Asthma can cause recurring episodes of wheezing, coughing, chest tightness, and shortness of breath. These symptoms occur when the muscles surrounding the airways contract, causing the airways to narrow and swell. This can be triggered by exposure to environmental allergens or irritants such as pollen, dust mites, pet dander, or respiratory infections.

There is no cure for asthma, but it can be managed with medication and lifestyle changes. Treatment typically includes inhaled corticosteroids to reduce inflammation, bronchodilators to open up the airways, and rescue medications to relieve symptoms during an asthma attack.

Asthma is a common condition that affects people of all ages, but it is most commonly diagnosed in children. According to the American Lung Association, more than 25 million Americans have asthma, and it is the third leading cause of hospitalization for children under the age of 18.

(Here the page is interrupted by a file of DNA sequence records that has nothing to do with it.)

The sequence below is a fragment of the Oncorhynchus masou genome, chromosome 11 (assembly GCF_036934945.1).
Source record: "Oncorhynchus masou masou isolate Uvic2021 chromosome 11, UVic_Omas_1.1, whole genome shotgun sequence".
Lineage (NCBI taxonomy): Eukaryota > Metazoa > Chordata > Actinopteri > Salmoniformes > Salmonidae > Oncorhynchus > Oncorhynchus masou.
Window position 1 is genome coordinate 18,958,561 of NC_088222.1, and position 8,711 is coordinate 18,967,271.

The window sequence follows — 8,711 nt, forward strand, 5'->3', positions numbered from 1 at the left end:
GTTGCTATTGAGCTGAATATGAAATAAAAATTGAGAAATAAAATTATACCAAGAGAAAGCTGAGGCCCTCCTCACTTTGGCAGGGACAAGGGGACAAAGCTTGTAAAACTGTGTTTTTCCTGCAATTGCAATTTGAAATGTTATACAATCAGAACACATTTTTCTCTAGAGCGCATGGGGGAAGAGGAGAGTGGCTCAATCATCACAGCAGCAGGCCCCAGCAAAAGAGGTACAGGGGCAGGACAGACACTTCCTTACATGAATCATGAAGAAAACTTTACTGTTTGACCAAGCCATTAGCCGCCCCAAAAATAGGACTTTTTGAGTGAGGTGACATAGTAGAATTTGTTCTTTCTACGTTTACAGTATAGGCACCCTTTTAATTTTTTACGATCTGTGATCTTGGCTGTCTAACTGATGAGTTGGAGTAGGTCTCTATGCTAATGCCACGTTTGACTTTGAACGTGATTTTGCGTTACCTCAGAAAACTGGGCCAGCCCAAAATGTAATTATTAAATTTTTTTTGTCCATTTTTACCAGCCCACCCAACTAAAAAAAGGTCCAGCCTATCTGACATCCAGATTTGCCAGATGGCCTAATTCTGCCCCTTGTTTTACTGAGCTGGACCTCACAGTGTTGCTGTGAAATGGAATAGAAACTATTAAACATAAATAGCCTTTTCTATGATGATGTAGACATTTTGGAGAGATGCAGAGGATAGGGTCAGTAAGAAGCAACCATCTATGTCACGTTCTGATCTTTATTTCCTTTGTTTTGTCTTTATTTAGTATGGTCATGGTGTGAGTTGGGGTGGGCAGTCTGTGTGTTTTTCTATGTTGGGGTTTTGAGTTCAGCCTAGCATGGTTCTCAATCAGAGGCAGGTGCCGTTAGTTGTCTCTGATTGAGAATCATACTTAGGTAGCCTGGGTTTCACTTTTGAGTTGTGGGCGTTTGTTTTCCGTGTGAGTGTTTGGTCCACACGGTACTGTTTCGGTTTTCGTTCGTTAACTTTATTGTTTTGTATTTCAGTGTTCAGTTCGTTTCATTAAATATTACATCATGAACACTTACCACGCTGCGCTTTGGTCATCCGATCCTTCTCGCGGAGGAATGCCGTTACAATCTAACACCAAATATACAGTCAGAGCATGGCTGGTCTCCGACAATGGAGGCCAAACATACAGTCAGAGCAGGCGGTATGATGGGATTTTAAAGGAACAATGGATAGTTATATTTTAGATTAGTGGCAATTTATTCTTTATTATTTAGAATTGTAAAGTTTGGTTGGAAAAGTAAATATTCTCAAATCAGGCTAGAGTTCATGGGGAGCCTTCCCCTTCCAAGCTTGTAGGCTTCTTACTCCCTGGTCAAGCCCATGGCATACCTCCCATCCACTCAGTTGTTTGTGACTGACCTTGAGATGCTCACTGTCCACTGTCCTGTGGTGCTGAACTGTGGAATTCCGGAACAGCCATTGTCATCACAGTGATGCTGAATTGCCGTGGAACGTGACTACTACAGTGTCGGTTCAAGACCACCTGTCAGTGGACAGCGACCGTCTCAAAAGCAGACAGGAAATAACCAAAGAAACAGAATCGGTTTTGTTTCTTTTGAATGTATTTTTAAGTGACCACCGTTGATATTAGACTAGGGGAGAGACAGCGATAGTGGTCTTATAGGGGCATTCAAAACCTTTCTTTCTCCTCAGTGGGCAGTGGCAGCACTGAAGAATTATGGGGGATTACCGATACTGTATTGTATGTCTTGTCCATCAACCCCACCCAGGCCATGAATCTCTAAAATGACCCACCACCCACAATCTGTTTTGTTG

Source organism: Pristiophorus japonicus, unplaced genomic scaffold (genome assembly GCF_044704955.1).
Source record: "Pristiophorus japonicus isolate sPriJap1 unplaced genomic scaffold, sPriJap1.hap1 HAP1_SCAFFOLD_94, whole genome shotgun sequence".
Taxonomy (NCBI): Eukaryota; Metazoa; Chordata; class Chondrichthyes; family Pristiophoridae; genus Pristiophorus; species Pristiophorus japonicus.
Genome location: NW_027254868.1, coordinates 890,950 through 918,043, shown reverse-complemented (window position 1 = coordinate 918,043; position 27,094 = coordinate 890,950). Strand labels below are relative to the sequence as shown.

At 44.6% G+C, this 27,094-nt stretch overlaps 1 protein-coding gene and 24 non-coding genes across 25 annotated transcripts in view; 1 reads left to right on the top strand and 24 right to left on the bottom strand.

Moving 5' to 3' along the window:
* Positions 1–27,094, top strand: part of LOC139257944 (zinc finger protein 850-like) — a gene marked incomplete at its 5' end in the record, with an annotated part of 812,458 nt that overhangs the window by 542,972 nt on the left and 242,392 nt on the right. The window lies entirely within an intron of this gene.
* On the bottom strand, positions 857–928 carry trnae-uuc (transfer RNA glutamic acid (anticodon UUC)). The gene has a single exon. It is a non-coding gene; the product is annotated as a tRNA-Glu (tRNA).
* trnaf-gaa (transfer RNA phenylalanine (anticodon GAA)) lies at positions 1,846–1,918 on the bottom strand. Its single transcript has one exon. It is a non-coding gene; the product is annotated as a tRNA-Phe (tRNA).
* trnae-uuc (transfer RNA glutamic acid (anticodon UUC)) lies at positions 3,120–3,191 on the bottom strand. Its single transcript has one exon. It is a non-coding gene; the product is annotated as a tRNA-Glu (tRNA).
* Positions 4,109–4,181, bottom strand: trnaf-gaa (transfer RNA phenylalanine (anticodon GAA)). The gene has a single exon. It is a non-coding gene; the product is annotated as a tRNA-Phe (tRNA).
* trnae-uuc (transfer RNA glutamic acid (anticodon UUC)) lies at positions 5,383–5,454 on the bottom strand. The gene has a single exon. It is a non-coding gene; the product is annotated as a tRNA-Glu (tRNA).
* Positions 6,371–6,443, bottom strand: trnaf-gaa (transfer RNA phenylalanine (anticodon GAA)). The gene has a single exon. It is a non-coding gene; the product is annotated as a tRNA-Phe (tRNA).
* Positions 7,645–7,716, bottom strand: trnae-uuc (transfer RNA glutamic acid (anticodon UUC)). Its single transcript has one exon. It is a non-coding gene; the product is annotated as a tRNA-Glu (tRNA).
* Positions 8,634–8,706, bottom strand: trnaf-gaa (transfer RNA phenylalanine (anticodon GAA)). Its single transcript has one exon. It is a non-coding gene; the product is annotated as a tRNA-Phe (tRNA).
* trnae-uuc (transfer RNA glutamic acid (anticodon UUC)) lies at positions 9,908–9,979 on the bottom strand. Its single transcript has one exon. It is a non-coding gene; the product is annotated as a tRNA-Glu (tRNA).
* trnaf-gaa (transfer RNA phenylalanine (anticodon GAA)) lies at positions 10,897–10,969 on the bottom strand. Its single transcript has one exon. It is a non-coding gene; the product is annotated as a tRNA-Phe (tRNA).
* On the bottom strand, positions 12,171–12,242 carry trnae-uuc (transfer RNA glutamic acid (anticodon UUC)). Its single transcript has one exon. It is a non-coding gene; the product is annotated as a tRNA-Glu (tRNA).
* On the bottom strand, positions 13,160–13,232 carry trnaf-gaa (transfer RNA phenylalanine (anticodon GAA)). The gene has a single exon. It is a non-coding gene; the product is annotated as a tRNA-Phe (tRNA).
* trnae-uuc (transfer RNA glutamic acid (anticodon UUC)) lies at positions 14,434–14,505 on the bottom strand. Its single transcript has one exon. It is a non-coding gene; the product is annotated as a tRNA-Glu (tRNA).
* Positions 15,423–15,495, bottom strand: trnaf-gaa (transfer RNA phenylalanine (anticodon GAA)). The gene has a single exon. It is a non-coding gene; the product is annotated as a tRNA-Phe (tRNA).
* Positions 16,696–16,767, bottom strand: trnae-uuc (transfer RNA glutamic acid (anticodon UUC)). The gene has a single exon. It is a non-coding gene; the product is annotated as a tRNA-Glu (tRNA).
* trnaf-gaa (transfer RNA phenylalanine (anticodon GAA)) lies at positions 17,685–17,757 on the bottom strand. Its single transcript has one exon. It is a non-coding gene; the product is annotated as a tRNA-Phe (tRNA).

While there is no cure for asthma, early diagnosis and proper treatment can help manage symptoms and improve quality of life for those affected by the condition.

There are several types of hypersensitivity reactions, including:

1. Type I hypersensitivity: This is also known as immediate hypersensitivity and occurs within minutes to hours after exposure to the allergen. It is characterized by the release of histamine and other chemical mediators from immune cells, leading to symptoms such as hives, itching, swelling, and difficulty breathing. Examples of Type I hypersensitivity reactions include allergies to pollen, dust mites, or certain foods.